Posted in Caregiving

On a Serious Note…Caregiving and Depression

Welcome to Caregiver Friday!!

How many of you were wondering if I was ever going to venture into the land of the “dark night of the soul” as coined by St. John of the Cross.  You know those points in your life when you’re so down, feeling little hope, and don’t know where to turn?  Well I hope you’re not at that point, but I know that many caregivers are dealing with depression and that we have to address.

On a personal note my family is seeing the damage unchecked depression can have on a caregiver.  My mother-in-law took care of my father-in-law following his stroke for 20 years.  We, the family, tried to help her in many ways, but to no avail.  She worked for a while and that kept her somewhat occupied but she still showed the signs of depression.  Once she retired we tried hiring her a respite worker so she could go out a couple of times a week and do something enjoyable…she never left the house.

I understand that older adults are still skeptical of mental health practice, but the ramifications of treatment are too huge to ignore.  Twenty years of depression has resulted in enormous physical pain, lack of medical care and that in turn has led to huge medical problems in the present.  She’s currently in the hospital quite ill because she didn’t say anything when her symptoms started…she was too depressed.  It wasn’t until she was in so much pain that she asked her daughter to take her to the emergency room.

As I talk to my partner, her son, we noted that we never really treated her depression.  She has been prescribed antidepressants by her doctor, but she only takes them if she really feels bad.  antidepressants don’t work like aspirin.  It takes two weeks to reach a therapeutic level in your blood stream.  Taking them every so often is just a waster of a pill.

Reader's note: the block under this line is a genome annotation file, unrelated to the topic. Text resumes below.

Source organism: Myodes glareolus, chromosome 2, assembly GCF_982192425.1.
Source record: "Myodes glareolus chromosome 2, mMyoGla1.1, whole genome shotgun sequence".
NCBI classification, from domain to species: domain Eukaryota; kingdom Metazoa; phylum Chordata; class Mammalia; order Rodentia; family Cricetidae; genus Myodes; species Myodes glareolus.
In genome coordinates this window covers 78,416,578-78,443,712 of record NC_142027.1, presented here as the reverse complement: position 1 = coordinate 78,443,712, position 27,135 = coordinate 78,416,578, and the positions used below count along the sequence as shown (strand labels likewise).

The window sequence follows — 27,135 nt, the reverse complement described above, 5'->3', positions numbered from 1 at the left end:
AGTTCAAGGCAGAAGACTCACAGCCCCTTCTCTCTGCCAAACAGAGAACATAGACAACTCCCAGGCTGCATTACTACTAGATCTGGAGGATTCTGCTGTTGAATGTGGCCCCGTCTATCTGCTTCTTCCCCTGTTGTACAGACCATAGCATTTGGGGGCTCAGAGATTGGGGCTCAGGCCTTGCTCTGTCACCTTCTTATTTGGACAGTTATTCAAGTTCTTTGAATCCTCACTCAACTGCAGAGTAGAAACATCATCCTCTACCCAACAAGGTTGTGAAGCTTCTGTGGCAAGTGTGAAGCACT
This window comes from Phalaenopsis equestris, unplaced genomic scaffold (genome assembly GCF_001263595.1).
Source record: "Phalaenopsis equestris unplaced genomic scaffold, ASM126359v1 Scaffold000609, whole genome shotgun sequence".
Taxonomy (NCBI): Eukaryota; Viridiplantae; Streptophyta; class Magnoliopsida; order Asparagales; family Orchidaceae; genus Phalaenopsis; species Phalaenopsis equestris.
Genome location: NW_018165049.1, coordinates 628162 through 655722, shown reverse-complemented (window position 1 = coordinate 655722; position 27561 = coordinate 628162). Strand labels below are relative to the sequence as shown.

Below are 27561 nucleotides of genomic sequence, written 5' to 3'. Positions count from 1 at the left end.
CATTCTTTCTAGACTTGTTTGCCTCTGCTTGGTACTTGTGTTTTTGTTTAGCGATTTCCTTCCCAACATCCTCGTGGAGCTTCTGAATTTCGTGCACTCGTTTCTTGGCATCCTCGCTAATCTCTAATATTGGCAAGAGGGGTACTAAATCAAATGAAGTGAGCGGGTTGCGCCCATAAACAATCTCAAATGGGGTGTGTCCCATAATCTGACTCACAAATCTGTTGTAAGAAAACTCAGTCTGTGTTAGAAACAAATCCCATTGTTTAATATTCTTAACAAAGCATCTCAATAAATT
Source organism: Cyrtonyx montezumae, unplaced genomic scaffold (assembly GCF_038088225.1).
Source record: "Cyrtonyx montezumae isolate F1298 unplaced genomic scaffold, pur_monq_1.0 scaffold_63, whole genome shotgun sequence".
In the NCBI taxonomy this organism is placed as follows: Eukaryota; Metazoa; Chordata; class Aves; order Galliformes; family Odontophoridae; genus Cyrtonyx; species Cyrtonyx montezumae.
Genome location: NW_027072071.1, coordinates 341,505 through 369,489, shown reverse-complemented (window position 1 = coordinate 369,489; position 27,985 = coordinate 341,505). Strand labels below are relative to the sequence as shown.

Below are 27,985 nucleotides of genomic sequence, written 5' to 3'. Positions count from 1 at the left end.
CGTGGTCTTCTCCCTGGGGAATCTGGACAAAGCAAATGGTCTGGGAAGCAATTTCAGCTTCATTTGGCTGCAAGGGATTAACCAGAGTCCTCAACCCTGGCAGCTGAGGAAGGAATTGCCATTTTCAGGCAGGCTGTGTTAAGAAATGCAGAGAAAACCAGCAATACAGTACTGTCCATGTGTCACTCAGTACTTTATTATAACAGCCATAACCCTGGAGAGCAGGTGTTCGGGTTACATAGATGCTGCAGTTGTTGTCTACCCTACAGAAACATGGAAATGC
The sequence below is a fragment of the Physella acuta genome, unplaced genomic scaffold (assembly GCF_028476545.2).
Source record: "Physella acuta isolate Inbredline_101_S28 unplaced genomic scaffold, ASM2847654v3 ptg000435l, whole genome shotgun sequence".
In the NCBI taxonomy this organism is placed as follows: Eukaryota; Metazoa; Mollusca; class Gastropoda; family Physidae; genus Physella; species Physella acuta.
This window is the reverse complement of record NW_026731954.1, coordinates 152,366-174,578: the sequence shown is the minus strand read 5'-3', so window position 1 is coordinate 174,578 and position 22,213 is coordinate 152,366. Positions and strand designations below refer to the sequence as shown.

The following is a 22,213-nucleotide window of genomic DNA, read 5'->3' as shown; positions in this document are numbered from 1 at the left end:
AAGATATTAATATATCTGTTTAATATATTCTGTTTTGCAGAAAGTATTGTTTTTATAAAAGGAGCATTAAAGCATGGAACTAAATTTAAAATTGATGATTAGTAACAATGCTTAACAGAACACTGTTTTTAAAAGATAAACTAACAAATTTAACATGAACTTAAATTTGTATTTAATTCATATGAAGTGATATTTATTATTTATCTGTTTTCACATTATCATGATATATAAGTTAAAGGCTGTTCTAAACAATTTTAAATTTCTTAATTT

I wish we’d performed an intervention much earlier on so that we could have addressed her depression, directly related to caregiving much earlier.  She’s a bit stubborn and resistant, but if we would have pushed harder maybe she wouldn’t be in the medical predicament she finds herself.  Maybe it’s easier for some people to get help for a medical condition than a mental health condition.  Perhaps sucking it up all those years as a caregiver just created too much toxicity in her system.

Why am I telling you my story?  Because caregiving is stressful.  It can have devastating physical impact on your body if left untreated.  What should you be doing?  Eating right and exercising.  You should join a caregiver support group or see a therapist or speak with a coach, someone like me who can guide you through the process of making sense of all the madness.  Stay engaged with family and friends because social relationships and fun (yes I said fun) is good for the immune system.